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COVID-19 HEALTH CARE

SEEK TREATMENT! If you are feeling sick, including experiencing COVID-19 symptoms fever, cough, shortness of breath, it is important to seek treatment.

  • There is no federal, state, or local law that prevents immigrants, including those who are not lawfully present (or undocumented) from accessing healthcare services.  Nor is there any law that prevents healthcare providers from treating individuals without lawful immigration status or prevents health insurance companies from selling health coverage to individuals without immigration status.
  • Immigrants and their families, regardless of immigration status, can seek medical treatment at community health centers at a reduced cost or free of charge, depending on their income. Find a community health center near you.

The Public Charge Rule does not apply to testing, screening, or treatment of communicable diseases like COVID-19.

  • On March 14, 2020, the U.S. Citizenship and Immigration Services (USCIS) issued an alert encouraging all individuals, regardless of immigration status, with symptoms that resemble Coronavirus Disease 2019 (COVID-19) (fever, cough, shortness of breath) to seek necessary medical treatment or preventive services.  
  • A recent report shows that very few people are both eligible for public benefits and subject to the public charge rule.  
  • A free tool from Boundless can help green card applicants assess the risk of denial under the public charge rule.
  • Know Your Rights resources concerning the public charge rule can be found here at iAmerica.org and materials from our allies can be found here.

Immigrants and mixed-status families should not forego medical treatment for fear of disclosure of immigration status.  

  • Health care providers are not required to inquire about immigration status.
  • The Healthcare Insurance Portability and Accountability Act (HIPAA) prohibits the disclosure of protected health information (PHI) or patient information without the patient’s consent.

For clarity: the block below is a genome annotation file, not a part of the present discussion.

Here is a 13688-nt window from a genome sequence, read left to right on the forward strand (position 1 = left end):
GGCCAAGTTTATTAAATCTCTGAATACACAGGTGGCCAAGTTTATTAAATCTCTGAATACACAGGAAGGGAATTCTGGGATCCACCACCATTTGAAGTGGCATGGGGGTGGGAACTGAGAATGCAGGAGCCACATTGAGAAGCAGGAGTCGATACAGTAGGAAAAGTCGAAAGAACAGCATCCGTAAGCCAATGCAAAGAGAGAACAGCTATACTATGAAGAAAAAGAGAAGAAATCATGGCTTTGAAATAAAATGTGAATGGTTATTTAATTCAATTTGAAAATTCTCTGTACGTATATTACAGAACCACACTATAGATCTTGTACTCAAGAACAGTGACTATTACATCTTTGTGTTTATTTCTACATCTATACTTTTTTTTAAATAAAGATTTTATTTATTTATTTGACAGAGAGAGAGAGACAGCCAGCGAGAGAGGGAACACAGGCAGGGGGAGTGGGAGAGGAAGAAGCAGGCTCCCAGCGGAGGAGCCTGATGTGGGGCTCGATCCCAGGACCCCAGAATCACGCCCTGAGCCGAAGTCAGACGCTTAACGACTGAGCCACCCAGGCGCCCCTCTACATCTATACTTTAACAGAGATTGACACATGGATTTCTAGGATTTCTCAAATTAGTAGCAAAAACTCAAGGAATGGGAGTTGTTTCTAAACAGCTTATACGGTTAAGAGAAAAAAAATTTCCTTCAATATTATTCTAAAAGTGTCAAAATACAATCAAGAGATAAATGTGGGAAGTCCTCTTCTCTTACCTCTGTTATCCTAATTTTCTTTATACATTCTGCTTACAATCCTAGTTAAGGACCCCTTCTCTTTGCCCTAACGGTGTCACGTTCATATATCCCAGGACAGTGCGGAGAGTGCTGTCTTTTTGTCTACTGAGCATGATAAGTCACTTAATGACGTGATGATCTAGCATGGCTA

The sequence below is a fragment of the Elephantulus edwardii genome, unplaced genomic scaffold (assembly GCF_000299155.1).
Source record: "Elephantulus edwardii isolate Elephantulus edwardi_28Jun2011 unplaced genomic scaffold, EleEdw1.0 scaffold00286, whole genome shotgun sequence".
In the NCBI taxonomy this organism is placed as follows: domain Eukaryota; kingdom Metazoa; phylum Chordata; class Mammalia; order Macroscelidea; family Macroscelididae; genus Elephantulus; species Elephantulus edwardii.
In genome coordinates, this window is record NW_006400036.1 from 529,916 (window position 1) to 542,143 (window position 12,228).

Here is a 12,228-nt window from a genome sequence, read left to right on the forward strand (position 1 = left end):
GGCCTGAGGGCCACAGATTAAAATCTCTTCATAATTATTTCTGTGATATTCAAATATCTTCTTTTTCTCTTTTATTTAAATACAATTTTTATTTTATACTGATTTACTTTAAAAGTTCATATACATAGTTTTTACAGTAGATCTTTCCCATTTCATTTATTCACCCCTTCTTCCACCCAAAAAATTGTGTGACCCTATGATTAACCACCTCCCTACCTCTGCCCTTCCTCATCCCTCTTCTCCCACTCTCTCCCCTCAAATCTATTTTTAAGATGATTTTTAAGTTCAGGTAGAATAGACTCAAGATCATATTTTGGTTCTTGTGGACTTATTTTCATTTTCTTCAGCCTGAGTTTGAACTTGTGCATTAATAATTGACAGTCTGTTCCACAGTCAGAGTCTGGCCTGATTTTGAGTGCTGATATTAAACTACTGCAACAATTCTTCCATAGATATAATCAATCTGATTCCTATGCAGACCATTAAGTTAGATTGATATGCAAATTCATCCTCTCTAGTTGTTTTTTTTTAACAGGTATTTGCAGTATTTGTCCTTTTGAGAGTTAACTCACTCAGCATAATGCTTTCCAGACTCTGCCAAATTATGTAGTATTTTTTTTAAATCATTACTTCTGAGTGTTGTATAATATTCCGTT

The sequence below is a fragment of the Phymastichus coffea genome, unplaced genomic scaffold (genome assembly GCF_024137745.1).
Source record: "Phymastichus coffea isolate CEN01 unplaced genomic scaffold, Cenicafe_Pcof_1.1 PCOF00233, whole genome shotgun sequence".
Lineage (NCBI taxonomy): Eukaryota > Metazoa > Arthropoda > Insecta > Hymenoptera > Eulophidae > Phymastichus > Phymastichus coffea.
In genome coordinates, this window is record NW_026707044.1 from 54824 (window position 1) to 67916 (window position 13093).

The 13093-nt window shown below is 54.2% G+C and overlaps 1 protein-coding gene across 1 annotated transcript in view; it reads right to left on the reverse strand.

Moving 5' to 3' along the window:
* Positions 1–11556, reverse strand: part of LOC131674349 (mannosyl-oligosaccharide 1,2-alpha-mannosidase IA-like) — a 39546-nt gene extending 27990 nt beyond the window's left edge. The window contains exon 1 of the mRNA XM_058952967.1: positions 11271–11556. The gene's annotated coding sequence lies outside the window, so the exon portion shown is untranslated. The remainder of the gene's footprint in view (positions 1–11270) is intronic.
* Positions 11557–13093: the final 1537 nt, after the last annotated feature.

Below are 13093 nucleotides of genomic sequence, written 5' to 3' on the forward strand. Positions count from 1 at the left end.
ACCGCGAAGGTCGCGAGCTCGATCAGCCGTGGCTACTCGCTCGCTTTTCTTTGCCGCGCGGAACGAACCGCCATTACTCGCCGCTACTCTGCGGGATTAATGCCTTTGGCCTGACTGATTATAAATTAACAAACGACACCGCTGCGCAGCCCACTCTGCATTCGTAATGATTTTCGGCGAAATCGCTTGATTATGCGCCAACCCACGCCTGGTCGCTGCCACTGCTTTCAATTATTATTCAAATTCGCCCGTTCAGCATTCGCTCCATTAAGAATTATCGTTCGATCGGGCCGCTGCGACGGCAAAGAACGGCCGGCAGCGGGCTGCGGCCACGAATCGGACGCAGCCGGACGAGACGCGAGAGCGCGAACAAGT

• Know Your Rights Materials regarding immigrants’ access to health care from our allies at NILC and Protecting Immigrant Families.  
  • Updated access to healthcare materials from our allies at NILC can be found here.

Immigrants and mixed-status families should not avoid going to the doctor for fear of immigration enforcement.

  • On March 18, 2020, Department of Homeland Security (DHS), U.S. Immigration and Customs Enforcement (ICE), announced that it was suspending enforcement operations due to the COVID-19 outbreak.  ICE’s announcement encourages all individuals to seek medical treatment and not to forego doing so due to fear of civil immigration enforcement.  ICE also confirmed that it is complying with its “sensitive locations” policy.   
  • The ICE “sensitive locations” guidance states that absent exigent circumstances, immigration enforcement should not take place at “sensitive locations” which include:  Medical treatment and health care facilities, such as hospitals, doctors’ offices, accredited health clinics, and emergent or urgent care facilities. The ICE Sensitive Locations Memo can be found here.
  • The U.S. Customs and Border Protection (CBP) agency has similar guidance that attempts to limit enforcement at hospitals.  
  • On March 16, 2020, ICE issued guidance related to COVID-19 restating that ICE does not conduct enforcement operations at medical facilities, “except under extraordinary circumstances.”  The ICE guidance provides additional information about COVID-19 and enforcement, check-ins, detention, removal, and other issues.  This guidance, however, has not  yet been updated to include the March 18 announcement temporarily halting immigration enforcement.

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